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Quote:
Originally Posted by brewcityfan View Post
Would you claim that the recent Bayshore lifestyle center and the future remodeled Brookfield Square are also "pathetic recreation attempts"??
Absolutely.

Quote:
I feel its the Milwaukee metro area growing and spreading out its new found wealth, and finally the southern half of the area gets something "Brookfieldized" - Franklin, Oak Creek, and Muskego at least deserve that much.
"Brookfieldized"? That is the most disgusting term I have ever heard.. almost made me throw up a bit in my mouth.
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Old February 10th, 2007, 07:31 PM   #15
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Quote:
Originally Posted by milwaukee-kÝbenhavn View Post
On the other hand, if this type of building is going to happen in suburbia anyway, I'd much rather see it in Franklin and Oak Creek which are already in Milwaukee Co as opposed to expanding suburbia into farmland out in outer Waukesha or Washington Counties.
Agreed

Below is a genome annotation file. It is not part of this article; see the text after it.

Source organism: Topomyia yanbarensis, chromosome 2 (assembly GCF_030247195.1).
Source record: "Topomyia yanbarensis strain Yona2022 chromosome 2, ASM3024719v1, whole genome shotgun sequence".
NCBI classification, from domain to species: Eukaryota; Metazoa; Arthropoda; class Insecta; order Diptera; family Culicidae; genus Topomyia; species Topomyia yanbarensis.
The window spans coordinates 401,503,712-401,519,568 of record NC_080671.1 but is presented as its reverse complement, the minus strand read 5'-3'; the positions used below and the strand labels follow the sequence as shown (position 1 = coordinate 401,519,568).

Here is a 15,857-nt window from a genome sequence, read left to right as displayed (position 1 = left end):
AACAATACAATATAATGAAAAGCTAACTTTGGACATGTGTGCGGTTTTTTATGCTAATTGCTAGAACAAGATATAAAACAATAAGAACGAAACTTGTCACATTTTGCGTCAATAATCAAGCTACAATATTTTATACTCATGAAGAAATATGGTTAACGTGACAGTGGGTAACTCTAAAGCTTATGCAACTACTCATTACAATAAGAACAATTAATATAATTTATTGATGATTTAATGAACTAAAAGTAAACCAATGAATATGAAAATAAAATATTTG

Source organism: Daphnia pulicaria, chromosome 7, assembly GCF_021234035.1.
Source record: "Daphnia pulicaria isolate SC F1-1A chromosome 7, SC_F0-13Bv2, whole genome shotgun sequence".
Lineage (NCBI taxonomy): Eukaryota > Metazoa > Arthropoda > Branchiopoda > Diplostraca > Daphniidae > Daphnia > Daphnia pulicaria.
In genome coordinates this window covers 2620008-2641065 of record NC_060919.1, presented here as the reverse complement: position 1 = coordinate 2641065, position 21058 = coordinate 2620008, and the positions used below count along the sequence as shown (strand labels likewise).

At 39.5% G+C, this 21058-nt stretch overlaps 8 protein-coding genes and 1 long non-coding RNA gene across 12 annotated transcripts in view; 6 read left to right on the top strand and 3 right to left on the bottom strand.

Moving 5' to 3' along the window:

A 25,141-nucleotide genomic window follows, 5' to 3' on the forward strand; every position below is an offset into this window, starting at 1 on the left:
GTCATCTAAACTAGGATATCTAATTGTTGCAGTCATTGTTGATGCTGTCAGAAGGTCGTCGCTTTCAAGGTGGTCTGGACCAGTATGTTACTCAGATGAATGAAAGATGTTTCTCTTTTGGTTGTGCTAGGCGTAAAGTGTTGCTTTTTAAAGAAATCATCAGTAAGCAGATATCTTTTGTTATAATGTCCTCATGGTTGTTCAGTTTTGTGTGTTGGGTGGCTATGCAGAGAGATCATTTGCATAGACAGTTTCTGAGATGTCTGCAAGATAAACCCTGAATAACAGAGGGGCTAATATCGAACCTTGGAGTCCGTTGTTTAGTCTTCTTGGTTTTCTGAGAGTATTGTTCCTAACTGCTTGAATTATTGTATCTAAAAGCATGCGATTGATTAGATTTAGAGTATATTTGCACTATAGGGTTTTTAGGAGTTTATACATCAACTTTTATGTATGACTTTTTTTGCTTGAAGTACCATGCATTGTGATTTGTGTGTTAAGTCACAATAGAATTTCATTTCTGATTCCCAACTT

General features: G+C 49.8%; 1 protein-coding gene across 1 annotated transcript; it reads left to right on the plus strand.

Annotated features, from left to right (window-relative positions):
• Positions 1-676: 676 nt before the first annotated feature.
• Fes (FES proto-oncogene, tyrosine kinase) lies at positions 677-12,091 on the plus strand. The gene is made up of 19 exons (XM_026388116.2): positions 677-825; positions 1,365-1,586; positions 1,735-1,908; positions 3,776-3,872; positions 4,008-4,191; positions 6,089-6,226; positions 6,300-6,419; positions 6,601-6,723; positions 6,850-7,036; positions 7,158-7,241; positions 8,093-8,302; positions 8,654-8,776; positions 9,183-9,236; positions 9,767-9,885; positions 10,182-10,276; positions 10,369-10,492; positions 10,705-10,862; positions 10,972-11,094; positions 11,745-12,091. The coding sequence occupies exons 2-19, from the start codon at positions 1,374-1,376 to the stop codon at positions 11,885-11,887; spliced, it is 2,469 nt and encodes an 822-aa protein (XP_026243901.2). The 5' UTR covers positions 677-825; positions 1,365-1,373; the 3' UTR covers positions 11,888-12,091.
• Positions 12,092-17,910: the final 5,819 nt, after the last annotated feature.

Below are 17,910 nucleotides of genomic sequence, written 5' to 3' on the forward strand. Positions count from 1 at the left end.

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Old February 10th, 2007, 09:50 PM   #16
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Quote:
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"Brookfieldized"? That is the most disgusting term I have ever heard.. almost made me throw up a bit in my mouth.
sorry about the near incident there! I just took the term from the Journal Sentinel when they were talking about that McDs across from Brookfield Square during its rehab from a standard one to one that was "Brookfieldized".

I agree with milwaukee-kÝbenhavn on both his thoughts: the city and developers both need to spend more money in the city, although what they're currently doing in the Park East and Third Ward and in some areas Walkers Point is amazing, and I'm very glad that Franklin, OC, etc are getting their fair share of development that would most likely be in places outside of Milwaukee County.